In the ongoing quest for yield, however, Frishman says he has seen an increased interest in riskier types of credit, such as covenant-like bonds and leveraged loans.
Typically, pension plans severely restrict non-investment-grade fixed-income securities to a specific percentage of the portfolio, says Frishman. However, in today’s environment, he classifies investment-grade bonds as a terrible option since the yield barely keeps up with inflation. As such, riskier fixed-income options, which require further due diligence, are in greater demand these days, he says.
Brodersen predicts the near desperation could lead to some questionable choices in the credit markets. “In past credit cycles, we’ve always gotten to the point where, after the credit bubble bursts, people look back and go, ‘What were we thinking?’ So I am worried that we’re going to end up in that situation again.”
The demand for good-quality alternative investments outweighs the supply, making valuations for assets like infrastructure and private equity very expensive right now, says Sippe.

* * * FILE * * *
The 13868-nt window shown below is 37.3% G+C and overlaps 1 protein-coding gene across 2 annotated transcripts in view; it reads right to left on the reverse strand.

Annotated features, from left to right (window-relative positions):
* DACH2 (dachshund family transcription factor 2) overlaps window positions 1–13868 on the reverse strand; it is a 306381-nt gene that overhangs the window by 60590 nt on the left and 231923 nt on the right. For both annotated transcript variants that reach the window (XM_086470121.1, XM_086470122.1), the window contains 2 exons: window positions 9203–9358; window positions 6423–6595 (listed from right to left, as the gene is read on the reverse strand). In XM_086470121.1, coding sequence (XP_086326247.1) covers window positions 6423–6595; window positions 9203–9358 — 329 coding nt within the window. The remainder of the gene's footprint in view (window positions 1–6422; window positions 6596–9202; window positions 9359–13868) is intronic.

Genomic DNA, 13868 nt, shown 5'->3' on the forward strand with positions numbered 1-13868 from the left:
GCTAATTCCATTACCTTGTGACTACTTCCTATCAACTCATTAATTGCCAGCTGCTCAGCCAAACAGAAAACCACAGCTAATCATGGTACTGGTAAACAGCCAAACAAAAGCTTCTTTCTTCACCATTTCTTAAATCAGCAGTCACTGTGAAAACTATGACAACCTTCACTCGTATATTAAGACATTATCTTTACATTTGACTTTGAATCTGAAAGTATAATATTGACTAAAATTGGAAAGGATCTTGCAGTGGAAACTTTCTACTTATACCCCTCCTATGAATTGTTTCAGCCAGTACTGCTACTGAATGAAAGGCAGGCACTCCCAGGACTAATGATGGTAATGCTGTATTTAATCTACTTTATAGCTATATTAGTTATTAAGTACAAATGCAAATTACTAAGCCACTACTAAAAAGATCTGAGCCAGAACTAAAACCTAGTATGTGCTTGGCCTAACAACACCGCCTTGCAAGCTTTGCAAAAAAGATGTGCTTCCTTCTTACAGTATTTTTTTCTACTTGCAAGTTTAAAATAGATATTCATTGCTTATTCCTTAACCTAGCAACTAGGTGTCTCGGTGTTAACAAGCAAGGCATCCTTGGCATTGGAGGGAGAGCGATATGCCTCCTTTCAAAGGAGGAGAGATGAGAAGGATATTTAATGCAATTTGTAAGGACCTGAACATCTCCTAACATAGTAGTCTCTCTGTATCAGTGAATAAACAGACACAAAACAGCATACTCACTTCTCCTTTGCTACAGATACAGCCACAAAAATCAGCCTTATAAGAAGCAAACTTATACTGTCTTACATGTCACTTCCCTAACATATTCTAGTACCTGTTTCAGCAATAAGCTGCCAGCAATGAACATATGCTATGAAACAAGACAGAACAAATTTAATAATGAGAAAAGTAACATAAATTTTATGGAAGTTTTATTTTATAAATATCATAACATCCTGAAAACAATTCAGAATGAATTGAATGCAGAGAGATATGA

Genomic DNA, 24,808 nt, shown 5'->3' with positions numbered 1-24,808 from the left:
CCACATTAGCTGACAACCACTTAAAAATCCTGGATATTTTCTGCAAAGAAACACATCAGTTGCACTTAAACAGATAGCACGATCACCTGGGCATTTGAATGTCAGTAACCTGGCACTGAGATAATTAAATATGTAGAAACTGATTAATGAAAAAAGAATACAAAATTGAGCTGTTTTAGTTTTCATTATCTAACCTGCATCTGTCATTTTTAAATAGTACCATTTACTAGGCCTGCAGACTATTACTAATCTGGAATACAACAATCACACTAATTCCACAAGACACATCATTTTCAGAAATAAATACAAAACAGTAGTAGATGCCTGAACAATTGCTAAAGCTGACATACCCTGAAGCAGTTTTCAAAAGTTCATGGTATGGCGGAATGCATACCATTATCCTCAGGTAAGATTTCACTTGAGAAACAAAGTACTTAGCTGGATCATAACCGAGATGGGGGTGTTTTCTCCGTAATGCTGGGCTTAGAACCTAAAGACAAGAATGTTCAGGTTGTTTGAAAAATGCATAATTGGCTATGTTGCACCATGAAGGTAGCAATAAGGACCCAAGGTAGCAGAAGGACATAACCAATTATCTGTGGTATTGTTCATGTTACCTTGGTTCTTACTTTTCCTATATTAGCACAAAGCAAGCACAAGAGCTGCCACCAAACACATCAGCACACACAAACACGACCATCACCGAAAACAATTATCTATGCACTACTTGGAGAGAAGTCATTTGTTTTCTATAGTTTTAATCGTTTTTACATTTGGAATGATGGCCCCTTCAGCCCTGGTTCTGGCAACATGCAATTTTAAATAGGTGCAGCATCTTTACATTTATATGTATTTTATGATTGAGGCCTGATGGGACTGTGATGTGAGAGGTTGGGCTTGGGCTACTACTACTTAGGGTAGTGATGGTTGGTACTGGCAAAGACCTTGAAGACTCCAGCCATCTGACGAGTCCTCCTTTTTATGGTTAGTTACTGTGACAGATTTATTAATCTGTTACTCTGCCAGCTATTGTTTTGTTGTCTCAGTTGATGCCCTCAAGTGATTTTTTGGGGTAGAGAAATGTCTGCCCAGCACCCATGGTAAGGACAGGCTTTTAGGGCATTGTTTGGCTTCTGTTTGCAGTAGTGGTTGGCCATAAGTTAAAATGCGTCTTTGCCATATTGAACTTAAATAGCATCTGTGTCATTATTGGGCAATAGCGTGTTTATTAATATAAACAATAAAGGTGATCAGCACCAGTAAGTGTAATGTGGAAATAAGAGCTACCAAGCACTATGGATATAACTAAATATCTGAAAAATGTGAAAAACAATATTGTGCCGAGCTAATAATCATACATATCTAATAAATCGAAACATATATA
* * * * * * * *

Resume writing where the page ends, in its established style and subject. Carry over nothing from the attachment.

Indeed, alternatives are the place to be for “very sophisticated pension plans with huge resources,” says Frishman. “They can go into call it funky areas, like aviation finance and private debt or some private debt in Asia and so on. And they can find the good value there because they have very deep resources to go and do the very deep due diligence.”
Frishman says he’s going to be watching out for what the fledgling Investment Management Corp. of Ontario does.
“They’re trying to encourage a lot of smaller public plans to join, because that will allow them again to leverage the far larger resources of the larger plans and be able to participate in these,” he says.
Investors will have to wait and see if the political noise surrounding infrastructure spending in North America will translate into actual growth, says Porter. “I do think North America’s got tremendous opportunities in the midterm,” he says, noting it’s unclear whether activity will take off on the scale U.S. and Canadian politicians have promised.
For pension plans, the stakes are high. “There’s this ongoing search for yield, especially among pension plans,” says Brodersen. Dramatically low bond yields, he notes, have “brought them to things like infrastructure, and we’ve seen those valuations climb quite significantly over the last number of years. We’re still targeting those asset classes, but it’s not easy.”